By contrast, Scott-Heron is alone among black pop artists of the ‘70s in being known primarily as a singer of truth to power. He spoke out against apartheid years before it became fashionable (“Johannesburg” 1975). He warned us about the dangers of nuclear power (“Shut ‘Em Down”, 1980). He sounded off about a Ronald Reagan presidency, not once but twice (“B-Movie”, 1981 and “Re-Ron”, 1984). Time and again, he held America to task for its hypocrisy on matters of justice and race, and he did so with humor, love and funk.
He never sold a truckload of records, but he recorded prolifically well into the ‘80s (even after the Midnight Band dissolved around the turn of the decade). And then, his moment passed. Politically-minded R&B and jazz had fallen out of favor. Hip-hop, the new sound of the urban streets, carried political implications of a sort by its very existence, but actual political content was scarce during its embryonic years. And Scott-Heron himself…vanished, not unlike a pop star whose hit-making days were over.
He didn’t go on the oldies circuit. He didn’t soldier on as a left-wing cultural institution like Sweet Honey in the Rock. He put out exactly one CD in the ‘90s (Spirits, 1994). Some of his early albums were reissued and “Revolution” made its way to scads of compilations, but most of his work remained (and is still) out of print from American labels. There would be a rumor of a resurfacing from time to time, a show here or there. But nothing more would come: our heroic black sage had gone not just silent, but MIA.
In time, we found out where he’d been: on drugs, in tatters, in jail. It seemed not just tragic, but incongruous. Here was one of our strongest voices, a man who sang forcefully about the dangers of chemical addiction not once but twice (“The Bottle”, 1973 and “Angel Dust”, 1978). Here was someone who, we just knew, would be stronger and wiser than the others. He’d see through the traps, because he’d been telling us about them for years. How could he have been laid so low?
We never did much find out. There were occasional magazine articles that would try to catch us up on the unfolding tragedy, but most of the updates were crime blotter reports. Only Scott-Heron himself could have told us what really happened, how he started to fall and didn’t stop. But we heard nothing from the man himself.
That is, until last year, when I’m New Here came out on the rock-leaning label XL. He’s smoking a cigarette on the front cover, playing a piano on the back. He looks worn. His eyes, once clear and fill of fire, are older, and tired. The handful of songs on the CD don’t shout down injustice like he once did. The music itself is sparse and electronic, not full-bodied and warm like back in the day. There is frailty in his voice where there once was fury. This was not the Gil Scott-Heron we knew and loved. But it was still Gil Scott-Heron, and we knew and loved him just the same, and it felt good to have him back.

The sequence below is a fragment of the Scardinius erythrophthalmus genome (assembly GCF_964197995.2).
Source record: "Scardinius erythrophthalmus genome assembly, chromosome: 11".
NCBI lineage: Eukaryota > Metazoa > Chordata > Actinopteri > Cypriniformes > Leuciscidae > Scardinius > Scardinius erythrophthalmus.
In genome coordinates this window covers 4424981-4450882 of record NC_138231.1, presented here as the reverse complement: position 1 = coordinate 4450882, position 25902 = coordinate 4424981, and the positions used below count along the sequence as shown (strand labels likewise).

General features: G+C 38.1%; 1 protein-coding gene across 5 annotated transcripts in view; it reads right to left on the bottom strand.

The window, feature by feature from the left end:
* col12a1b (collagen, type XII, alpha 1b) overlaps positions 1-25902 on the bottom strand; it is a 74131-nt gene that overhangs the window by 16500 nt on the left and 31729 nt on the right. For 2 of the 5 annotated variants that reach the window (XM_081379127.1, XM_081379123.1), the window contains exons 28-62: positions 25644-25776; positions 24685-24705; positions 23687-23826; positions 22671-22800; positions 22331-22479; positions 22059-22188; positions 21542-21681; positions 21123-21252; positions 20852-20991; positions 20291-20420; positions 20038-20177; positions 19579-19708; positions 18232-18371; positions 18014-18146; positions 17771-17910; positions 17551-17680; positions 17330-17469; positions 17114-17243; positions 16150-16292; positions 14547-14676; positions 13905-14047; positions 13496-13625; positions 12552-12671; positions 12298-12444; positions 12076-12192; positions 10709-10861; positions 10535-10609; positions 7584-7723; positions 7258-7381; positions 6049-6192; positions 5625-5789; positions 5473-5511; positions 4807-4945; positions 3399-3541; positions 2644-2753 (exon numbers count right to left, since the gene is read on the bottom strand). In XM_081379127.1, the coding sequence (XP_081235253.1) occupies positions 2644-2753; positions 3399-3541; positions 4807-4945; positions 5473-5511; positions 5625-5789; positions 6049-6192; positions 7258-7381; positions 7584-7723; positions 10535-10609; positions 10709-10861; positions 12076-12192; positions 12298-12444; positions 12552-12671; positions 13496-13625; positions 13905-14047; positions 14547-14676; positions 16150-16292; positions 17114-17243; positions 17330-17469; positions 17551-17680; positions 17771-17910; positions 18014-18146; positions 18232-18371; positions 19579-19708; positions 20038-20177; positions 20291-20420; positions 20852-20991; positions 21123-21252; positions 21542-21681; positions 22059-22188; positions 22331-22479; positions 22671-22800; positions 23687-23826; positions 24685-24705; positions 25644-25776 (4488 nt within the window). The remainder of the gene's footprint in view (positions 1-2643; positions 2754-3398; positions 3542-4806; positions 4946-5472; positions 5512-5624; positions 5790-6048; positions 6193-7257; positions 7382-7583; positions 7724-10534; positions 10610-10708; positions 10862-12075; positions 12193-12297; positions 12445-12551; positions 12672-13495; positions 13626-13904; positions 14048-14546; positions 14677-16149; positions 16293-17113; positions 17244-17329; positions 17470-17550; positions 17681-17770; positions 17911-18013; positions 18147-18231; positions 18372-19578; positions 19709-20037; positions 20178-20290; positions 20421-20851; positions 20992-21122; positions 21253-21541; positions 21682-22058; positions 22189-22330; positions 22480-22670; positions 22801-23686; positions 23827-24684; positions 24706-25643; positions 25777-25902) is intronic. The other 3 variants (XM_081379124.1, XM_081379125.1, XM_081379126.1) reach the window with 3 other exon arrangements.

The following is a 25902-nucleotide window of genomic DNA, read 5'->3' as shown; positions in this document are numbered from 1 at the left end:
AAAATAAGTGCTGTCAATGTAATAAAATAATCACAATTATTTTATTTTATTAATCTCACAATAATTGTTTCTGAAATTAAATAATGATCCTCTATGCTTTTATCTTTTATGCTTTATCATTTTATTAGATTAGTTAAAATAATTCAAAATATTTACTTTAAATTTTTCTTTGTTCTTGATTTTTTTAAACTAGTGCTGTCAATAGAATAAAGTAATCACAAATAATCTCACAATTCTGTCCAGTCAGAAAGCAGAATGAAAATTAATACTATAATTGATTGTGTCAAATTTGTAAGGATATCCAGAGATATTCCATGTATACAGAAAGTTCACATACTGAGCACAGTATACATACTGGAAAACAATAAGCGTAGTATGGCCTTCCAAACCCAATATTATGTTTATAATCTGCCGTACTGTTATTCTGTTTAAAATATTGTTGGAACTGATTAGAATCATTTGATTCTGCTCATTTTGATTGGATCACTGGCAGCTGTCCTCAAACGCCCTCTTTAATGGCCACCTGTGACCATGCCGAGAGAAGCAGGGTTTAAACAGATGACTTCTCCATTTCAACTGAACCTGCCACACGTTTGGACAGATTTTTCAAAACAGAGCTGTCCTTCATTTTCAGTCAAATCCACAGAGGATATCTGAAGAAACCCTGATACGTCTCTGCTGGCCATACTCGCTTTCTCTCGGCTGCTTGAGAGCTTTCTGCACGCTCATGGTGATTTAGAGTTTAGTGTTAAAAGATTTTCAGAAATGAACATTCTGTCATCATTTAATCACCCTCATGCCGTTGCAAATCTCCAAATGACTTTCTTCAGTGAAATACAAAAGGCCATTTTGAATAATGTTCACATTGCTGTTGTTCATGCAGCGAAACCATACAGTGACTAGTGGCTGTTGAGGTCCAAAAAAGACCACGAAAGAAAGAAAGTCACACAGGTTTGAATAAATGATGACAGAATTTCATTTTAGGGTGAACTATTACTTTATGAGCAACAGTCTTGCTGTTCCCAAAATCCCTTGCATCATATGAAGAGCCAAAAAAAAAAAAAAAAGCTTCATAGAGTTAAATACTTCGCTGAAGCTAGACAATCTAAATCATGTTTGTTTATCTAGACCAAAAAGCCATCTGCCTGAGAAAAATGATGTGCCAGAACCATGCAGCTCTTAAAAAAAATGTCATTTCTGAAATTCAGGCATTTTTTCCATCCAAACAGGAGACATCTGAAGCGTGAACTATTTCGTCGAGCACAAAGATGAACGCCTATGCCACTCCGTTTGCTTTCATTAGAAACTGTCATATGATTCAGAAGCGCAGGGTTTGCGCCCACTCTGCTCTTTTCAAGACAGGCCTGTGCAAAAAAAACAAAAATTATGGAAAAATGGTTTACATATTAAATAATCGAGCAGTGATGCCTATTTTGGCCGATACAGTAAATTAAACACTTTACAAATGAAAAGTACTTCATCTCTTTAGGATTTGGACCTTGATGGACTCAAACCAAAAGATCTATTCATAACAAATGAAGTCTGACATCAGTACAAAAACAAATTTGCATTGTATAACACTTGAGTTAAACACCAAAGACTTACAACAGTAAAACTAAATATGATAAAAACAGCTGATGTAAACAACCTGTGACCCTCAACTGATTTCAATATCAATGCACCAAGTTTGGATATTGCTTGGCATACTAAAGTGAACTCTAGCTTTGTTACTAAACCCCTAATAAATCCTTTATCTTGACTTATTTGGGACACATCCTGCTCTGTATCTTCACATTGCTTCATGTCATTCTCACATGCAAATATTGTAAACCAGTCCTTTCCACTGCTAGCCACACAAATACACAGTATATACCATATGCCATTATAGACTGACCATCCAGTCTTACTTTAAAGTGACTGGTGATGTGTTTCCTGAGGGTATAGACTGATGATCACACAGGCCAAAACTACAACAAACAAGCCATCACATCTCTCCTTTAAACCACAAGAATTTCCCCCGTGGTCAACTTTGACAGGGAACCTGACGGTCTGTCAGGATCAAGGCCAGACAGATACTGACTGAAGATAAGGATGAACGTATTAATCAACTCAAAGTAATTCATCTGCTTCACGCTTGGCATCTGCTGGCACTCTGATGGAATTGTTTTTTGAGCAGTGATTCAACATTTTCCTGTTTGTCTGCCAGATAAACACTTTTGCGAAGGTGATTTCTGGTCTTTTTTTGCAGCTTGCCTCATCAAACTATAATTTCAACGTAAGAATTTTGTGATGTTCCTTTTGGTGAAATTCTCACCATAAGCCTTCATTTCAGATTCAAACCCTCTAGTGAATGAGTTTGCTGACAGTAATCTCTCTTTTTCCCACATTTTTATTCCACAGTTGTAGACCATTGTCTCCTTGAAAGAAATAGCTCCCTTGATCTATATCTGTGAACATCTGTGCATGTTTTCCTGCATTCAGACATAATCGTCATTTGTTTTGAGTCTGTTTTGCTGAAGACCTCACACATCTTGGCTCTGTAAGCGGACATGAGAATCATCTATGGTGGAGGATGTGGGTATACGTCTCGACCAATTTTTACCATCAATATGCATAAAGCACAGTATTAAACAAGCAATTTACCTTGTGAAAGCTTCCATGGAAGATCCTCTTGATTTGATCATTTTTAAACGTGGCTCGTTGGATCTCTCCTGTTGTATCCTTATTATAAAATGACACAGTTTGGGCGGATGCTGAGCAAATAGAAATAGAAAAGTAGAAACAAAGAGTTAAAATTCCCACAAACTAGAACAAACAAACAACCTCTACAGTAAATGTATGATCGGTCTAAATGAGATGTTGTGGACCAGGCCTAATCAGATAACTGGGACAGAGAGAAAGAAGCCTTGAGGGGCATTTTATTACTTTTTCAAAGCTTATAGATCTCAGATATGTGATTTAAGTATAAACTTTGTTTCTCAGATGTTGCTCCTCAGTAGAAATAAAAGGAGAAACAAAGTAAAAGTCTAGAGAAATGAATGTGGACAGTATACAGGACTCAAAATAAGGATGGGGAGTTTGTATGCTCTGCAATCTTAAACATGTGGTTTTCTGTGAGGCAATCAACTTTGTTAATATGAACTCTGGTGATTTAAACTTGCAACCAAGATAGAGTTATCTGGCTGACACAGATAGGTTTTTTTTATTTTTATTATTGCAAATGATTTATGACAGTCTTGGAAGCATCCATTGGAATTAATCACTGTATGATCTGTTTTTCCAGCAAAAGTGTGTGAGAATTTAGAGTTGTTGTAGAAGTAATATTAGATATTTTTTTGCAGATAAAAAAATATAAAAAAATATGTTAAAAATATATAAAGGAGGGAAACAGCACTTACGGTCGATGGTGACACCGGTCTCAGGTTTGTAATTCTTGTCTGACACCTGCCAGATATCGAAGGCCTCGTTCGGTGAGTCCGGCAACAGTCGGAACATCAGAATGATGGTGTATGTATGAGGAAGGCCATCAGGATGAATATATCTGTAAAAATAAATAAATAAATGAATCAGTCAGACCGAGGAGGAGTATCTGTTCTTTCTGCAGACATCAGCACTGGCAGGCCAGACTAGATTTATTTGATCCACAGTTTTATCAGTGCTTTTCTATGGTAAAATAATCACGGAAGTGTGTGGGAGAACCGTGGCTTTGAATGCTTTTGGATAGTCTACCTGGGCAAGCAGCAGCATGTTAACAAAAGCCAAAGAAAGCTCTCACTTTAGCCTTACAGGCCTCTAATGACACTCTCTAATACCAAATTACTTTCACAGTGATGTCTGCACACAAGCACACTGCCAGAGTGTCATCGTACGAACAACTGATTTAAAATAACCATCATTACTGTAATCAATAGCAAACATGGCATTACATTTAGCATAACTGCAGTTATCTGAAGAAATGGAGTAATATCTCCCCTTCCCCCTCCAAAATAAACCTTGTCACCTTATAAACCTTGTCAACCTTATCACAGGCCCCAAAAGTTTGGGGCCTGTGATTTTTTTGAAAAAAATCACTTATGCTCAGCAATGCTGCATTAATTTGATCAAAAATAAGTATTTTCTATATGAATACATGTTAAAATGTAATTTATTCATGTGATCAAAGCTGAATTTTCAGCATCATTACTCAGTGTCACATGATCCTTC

The ravages of his life wore down the strength of his voice, but its tone remained, soulful and reassuring. When he spoke, as on the CD’s book-ending centerpiece “On Coming from a Broken Home”, it was not with the declarative authority of yore, but the measured introspection that was a lesser-known aspect of his art. It was more autobiographical than virtually anything he’d ever done.
He didn’t tell us exactly what had happened – leaving those details for the crime blotters – but he did intimate how it now felt to be him. He talked about the bill that would come due for all his misdeeds over time. He talked of desperation and loneliness in the middle of the night. And over syncopated handclaps and a couple of synths, he announced “New York Is Killing Me”, yearning to be back home in Jackson, Tennessee, sounding like nothing so much as a wizened old bluesman sharing a life lesson learned the hard way.
At the time of its release, I’m New Here certainly didn’t seem like a swan song or an epitaph. If anything, it felt like the first step of a comeback, a lion-in-winter turn courtesy of indie rock fans not unlike the love shown Bettye Lavette and Solomon Burke in the ‘00s by the Anti- label. Why, there was even a remix CD earlier this year.
And even now that we know how the story finally, sadly ends, I’m New Here doesn’t feel like a goodbye, or a summation of a life’s observations. It feels like he’d like to stick around a minute longer, that he’s just getting his sea legs back, and there will be more to come. The title track, after all, is about a man who just showed up someplace, not a guy who senses his time is up – a song about beginnings, not endings. This is, no doubt, a dark and somber CD, not at all like his classic uplifting anthems. Yet its very existence was cause for optimism, it had the air of someone tentatively starting over – or at least we wanted to believe that.